In 1845, the HMS Vanguard, under the command of Captain William Caulderson, departed England on a voyage of discovery to find a Northwest Passage through the perilous arctic waters separating the Atlantic and Pacific oceans. It was never heard from again.
Five years later, Captain David Maxwell of the Serapis sets sail to attempt to recover the Vanguard and determine the fate of his former commander.
Naturalist Embleton Hall is running from demons of his own. He doesn't expect to find himself drawn to Captain Maxwell--but the two men form a bond that will become essential to their survival.
Together, they'll brave the elements on a long and harrowing voyage to discover the fate of the long lost ship Vanguard. But they'll also find that some secrets are best left frozen, forever buried under the ice.
Publisher: Carnation Books
Heat Level: 2
Romantic Content: 4
Ending: Click here to reveal
Character Identities: Bisexual, Gay, Straight
Protagonist 1 Age: 36-45
Protagonist 2 Age: 26-35
Tropes: Friends to Lovers, Hero and the Great Quest, Hurt / Comfort, Love Can Heal / Redemption, Rescue, Slow Burning Love
Word Count: 84000
Setting: The Canadian Arctic
Languages Available: English
15 September 1850
In our slow progress north through Baffin Bay we have for two days run alongside a large island, the temptation of which induced some of us to forego sleep and explore it. From the great number of seals visible on the shore, we concluded that fish were plentiful; and, with a view to procuring provisions, we filled the jolly boat with fishing and hunting gear, and a party of us proceeded to the shore. Upon landing, we kindled a huge fire of drift-wood; some commenced preparations for fishing, while others proceeded to explore the island, and took our guns in expectation of encountering some of the numerous flocks of ducks that had been observed. The party returned to the ship by two o'clock well supplied with fresh game.READ MORE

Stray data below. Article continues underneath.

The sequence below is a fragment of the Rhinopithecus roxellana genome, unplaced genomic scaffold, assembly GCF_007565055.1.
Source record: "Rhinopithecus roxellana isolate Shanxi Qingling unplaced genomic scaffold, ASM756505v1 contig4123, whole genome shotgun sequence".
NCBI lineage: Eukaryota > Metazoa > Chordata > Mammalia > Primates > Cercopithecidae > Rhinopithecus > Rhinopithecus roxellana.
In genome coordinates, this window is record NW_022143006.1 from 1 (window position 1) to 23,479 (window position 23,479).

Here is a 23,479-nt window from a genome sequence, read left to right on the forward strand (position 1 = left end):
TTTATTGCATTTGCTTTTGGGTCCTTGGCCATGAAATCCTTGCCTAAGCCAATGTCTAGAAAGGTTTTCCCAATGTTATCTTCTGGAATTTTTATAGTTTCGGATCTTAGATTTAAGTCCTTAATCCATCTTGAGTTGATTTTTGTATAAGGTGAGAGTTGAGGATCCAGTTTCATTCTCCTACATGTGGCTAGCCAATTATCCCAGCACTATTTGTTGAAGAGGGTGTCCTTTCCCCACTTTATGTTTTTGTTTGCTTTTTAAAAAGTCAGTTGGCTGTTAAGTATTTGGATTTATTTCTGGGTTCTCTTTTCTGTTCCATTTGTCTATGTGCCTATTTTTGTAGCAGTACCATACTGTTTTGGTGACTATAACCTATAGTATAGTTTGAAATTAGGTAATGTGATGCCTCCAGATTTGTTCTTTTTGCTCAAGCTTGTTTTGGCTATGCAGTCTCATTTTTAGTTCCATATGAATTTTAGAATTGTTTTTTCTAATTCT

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15 September 1850
Went to land briefly this evening. Found the island to be chiefly composed of sand, shingle, and driftwood; the beach was sloping, with the greatest elevation near the water, from the pressure of the ice forcing up the sand. It was quite devoid of verdure – a few tufts of saxifrage and stunted grass the only trace of vegetation. The pebbles were of granitic character, with porphyry, clay-slate, mica-schist, ironstone, &c., all smooth, and much water-worn.
Further inland, the little island was rich in fossil remains, chiefly corallines (encrinites and pentacrinates). The upper surface is composed of small stones and pebbles, with coralline ledges closely cemented to each other; and the rock beneath, which is composed of granulated, bituminous limestone, emitted the distinctive odour when struck or fractured, and some was plentifully studded with garnets. Numerous uni- and bivalve fossils, chiefly species of Cyathopyllum, Turbo, Bucdnum, Orthis, and Terebratida were likewise strewn on the surface, presenting good specimens of calcareous petrifaction. It was a relief to exercise the cataloguing capacities of my mind, however slightly.